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Rev. Dr. Cathryn Turrentine

February 25, 2024 - Called to Sacrifice

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February 25, 2024 - Called to Sacrifice

This morning’s sermon is a sort of fraternal twin to the one I gave last week – not the same message in a different guise, but more like the other side of the same coin. Last week we heard the story of Peter’s mother-in-law, whose fever Jesus cured and who rose to serve those around her. And I said,

 

Sometimes, as Christians, we are called to do difficult or dangerous things, to stand up against evil in the name of Jesus Christ. Sometimes, we may have to be willing to drink from the same bitter cup that Jesus did. But [most of the time, most of us] don’t have to do grand things at all to be true to our call as Christians.… We [only] have to [be of service to] the people around us.

 

That was last week’s scripture and last week’s message. This week, our scripture reminds us that sometimes, some of us ARE called to a life – and perhaps even a death – of sacrifice, as Jesus was. And so, this morning I want to tell you the story of a modern martyr, one who grew up right here in New Hampshire. This is the story of Jonathan Daniels.

 

Jonathan grew up in Keene, in a Congregational family, the son of a physician. His family was deeply devoted to service, and Jonathan inhaled that value from them. As a young man, he was attracted to the beautiful liturgy and ritual of the Episcopal church. He felt a call to ministry as early as his high school years, and eventually – in 1963 – he entered Episcopal Theological School in Cambridge, Massachusetts, to pursue ordination.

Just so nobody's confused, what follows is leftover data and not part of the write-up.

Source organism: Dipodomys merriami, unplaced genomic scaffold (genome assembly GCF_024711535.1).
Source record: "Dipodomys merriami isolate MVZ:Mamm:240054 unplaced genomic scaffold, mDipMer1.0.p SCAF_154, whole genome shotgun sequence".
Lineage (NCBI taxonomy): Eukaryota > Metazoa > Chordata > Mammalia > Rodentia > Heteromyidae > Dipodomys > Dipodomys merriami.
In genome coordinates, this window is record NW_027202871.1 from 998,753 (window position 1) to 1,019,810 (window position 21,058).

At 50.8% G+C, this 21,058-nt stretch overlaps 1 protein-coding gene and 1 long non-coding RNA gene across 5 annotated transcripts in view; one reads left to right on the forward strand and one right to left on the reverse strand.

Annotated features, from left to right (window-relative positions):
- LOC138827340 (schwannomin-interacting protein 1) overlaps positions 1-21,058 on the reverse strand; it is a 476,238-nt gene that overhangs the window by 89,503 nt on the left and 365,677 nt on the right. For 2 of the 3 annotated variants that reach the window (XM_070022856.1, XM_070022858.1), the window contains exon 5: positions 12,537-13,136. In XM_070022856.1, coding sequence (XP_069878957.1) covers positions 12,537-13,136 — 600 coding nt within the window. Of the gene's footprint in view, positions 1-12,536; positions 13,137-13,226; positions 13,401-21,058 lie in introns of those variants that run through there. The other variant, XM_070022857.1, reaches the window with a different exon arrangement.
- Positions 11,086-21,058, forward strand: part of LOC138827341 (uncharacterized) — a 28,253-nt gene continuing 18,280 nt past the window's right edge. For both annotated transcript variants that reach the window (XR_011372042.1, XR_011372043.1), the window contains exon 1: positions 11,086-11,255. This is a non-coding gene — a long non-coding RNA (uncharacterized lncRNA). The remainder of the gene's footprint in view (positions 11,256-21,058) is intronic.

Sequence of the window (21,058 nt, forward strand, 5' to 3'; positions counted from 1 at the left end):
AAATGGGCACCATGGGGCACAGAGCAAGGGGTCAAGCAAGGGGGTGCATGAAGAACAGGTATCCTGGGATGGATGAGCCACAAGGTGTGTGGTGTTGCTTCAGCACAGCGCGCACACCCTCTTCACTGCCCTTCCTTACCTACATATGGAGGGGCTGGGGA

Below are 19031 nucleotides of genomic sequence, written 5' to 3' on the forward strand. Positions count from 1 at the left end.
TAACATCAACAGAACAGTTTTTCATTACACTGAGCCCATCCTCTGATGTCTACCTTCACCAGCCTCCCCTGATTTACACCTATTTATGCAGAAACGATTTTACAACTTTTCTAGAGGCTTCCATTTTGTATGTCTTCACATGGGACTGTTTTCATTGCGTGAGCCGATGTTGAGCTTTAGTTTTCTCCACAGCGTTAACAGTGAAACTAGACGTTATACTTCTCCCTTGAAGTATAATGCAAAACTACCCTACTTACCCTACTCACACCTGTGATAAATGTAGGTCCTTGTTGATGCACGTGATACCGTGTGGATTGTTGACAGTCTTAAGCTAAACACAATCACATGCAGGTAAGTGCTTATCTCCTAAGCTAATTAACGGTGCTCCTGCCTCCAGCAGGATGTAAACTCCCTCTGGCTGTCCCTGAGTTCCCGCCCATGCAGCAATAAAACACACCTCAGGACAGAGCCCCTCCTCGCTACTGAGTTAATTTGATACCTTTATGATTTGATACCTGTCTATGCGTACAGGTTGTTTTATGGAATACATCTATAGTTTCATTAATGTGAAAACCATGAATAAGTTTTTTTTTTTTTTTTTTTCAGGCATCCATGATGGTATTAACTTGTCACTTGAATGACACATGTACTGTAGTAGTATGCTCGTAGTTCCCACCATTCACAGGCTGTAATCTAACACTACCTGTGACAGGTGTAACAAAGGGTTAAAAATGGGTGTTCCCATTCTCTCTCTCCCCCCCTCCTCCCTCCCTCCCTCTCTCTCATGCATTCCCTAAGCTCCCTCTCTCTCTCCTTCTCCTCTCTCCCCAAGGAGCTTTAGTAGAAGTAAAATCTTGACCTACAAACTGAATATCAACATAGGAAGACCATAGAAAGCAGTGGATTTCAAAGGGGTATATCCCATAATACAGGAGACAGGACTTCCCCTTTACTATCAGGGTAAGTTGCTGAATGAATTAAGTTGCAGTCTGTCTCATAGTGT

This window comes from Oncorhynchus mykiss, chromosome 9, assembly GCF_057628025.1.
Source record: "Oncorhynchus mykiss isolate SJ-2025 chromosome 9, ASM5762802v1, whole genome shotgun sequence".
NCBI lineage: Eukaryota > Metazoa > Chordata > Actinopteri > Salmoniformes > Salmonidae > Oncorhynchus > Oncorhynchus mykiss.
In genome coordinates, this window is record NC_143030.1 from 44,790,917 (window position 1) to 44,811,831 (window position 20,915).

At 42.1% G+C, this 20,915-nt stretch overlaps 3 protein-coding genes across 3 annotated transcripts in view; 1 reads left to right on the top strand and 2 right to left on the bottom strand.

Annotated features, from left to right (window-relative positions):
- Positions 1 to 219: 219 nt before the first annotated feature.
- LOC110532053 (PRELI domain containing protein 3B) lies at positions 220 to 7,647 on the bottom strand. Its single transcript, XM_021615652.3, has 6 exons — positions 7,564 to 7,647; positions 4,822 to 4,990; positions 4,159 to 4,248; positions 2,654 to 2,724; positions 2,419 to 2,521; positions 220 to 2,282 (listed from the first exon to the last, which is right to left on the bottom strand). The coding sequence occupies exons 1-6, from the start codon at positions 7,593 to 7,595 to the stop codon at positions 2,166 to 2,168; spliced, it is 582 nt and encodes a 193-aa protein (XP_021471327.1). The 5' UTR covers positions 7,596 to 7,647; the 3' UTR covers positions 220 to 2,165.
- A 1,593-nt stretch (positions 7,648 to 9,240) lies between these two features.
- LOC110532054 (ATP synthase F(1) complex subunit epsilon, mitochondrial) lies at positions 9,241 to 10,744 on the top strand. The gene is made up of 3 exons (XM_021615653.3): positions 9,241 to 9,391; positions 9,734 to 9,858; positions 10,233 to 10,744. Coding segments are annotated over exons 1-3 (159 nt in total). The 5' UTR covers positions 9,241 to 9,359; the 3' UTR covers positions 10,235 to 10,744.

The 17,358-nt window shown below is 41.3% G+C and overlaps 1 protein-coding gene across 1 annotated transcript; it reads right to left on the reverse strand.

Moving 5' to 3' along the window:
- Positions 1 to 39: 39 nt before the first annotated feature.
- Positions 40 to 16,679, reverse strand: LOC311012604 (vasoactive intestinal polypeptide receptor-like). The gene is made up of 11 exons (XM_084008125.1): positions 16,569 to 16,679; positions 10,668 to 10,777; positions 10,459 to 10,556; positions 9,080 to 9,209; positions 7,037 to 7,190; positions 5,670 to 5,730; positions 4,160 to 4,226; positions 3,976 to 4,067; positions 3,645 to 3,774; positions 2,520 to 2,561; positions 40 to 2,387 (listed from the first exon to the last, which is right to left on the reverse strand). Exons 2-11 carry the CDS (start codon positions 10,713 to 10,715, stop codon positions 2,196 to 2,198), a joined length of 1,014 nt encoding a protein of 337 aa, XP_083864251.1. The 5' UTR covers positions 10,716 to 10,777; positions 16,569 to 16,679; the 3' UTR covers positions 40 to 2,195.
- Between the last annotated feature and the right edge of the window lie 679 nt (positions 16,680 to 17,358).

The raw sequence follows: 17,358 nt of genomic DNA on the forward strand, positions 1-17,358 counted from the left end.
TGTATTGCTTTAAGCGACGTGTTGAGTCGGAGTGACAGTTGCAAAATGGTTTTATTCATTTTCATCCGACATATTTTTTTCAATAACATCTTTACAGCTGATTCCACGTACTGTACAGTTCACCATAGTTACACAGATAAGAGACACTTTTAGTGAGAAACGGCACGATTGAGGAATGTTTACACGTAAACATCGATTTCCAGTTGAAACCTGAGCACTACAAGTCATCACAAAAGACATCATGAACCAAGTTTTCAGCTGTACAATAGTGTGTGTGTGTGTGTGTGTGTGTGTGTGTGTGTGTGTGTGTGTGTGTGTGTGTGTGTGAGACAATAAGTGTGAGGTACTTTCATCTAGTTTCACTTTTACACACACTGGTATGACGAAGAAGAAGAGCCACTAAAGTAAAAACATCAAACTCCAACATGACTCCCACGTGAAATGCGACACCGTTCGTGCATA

While Jonathan was studying Greek and theology and scripture, The Civil Rights movement was meeting violent resistance in the South. On March 7, 1965, Bloody Sunday, more than five hundred peaceful civil rights protestors began a march from Selma, Alabama to the state capital in Montgomery, fifty miles away. The march was led by Rev. Hosea Williams of the Southern Christian Leadership Conference and a young John Lewis (later, Congressman John Lewis) of the Student Non-Violent Coordinating Committee. Its purpose was to call for Black citizens to be allowed to register to vote and for them to exercise that right.

 

The march began at the Edmund Pettus Bridge in Selma. When marchers reached the top of the arch of the bridge, they saw, on the other side, a wall of state troopers and a county posse. The sheriff had issued a call for all White men over the age of twenty-one to report to the courthouse and be deputized on the morning of the march. Rev. Hosea Williams tried to speak to the commander but was told there was nothing to discuss. Seconds later, the troopers and posse began shoving the marchers to the ground and beating them with nightsticks. Another detachment of troopers fired tear gas. Others charged on horseback. Marchers were severely wounded. Some were unconscious. John Lewis’s skull was broken.

 

Television shared the images of this awful brutality to the nation. It was a turning point in our national consciousness. And it was a turning point for Jonathan Daniels. After the march, the Rev. Dr. Martin Luther King, Jr., called for clergy and students – meaning White clergy and students – from across the nation to join the movement. Jonathan Daniels took a leave of absence from seminary and set out for Alabama. There, he lived with a Black family and worked to integrate the local Episcopal church. When he brought groups of Black residents with him to the services, the record says that they were “not well received.” One Sunday morning, at Communion time, they were served, but only after all the White congregants had been served, so that no White person would have to drink from a cup that a Black person had already drunk from.